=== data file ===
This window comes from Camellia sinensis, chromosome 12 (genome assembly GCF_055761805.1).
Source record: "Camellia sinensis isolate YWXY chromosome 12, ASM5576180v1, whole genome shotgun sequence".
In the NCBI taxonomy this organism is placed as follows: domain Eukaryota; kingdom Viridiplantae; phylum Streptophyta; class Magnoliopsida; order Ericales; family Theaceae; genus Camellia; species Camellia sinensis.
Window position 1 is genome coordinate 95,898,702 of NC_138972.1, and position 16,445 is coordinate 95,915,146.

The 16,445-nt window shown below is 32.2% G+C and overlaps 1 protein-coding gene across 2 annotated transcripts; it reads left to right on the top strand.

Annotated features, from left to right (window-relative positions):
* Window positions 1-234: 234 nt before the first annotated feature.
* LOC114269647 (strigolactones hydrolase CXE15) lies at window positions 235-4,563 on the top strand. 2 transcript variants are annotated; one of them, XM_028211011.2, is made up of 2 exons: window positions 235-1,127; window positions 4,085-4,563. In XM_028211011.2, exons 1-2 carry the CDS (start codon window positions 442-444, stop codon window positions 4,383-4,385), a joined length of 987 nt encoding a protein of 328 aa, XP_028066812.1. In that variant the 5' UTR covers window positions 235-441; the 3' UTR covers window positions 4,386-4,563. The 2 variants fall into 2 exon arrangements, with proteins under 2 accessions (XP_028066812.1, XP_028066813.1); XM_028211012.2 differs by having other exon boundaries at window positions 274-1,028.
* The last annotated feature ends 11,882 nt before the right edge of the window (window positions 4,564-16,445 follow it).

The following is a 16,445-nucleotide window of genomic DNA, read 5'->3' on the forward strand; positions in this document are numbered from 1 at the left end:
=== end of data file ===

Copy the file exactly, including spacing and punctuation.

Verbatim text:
This window comes from Camellia sinensis, chromosome 12 (genome assembly GCF_055761805.1).
Source record: "Camellia sinensis isolate YWXY chromosome 12, ASM5576180v1, whole genome shotgun sequence".
In the NCBI taxonomy this organism is placed as follows: domain Eukaryota; kingdom Viridiplantae; phylum Streptophyta; class Magnoliopsida; order Ericales; family Theaceae; genus Camellia; species Camellia sinensis.
Window position 1 is genome coordinate 95,898,702 of NC_138972.1, and position 16,445 is coordinate 95,915,146.

The 16,445-nt window shown below is 32.2% G+C and overlaps 1 protein-coding gene across 2 annotated transcripts; it reads left to right on the top strand.

Annotated features, from left to right (window-relative positions):
* Window positions 1-234: 234 nt before the first annotated feature.
* LOC114269647 (strigolactones hydrolase CXE15) lies at window positions 235-4,563 on the top strand. 2 transcript variants are annotated; one of them, XM_028211011.2, is made up of 2 exons: window positions 235-1,127; window positions 4,085-4,563. In XM_028211011.2, exons 1-2 carry the CDS (start codon window positions 442-444, stop codon window positions 4,383-4,385), a joined length of 987 nt encoding a protein of 328 aa, XP_028066812.1. In that variant the 5' UTR covers window positions 235-441; the 3' UTR covers window positions 4,386-4,563. The 2 variants fall into 2 exon arrangements, with proteins under 2 accessions (XP_028066812.1, XP_028066813.1); XM_028211012.2 differs by having other exon boundaries at window positions 274-1,028.
* The last annotated feature ends 11,882 nt before the right edge of the window (window positions 4,564-16,445 follow it).

The following is a 16,445-nucleotide window of genomic DNA, read 5'->3' on the forward strand; positions in this document are numbered from 1 at the left end: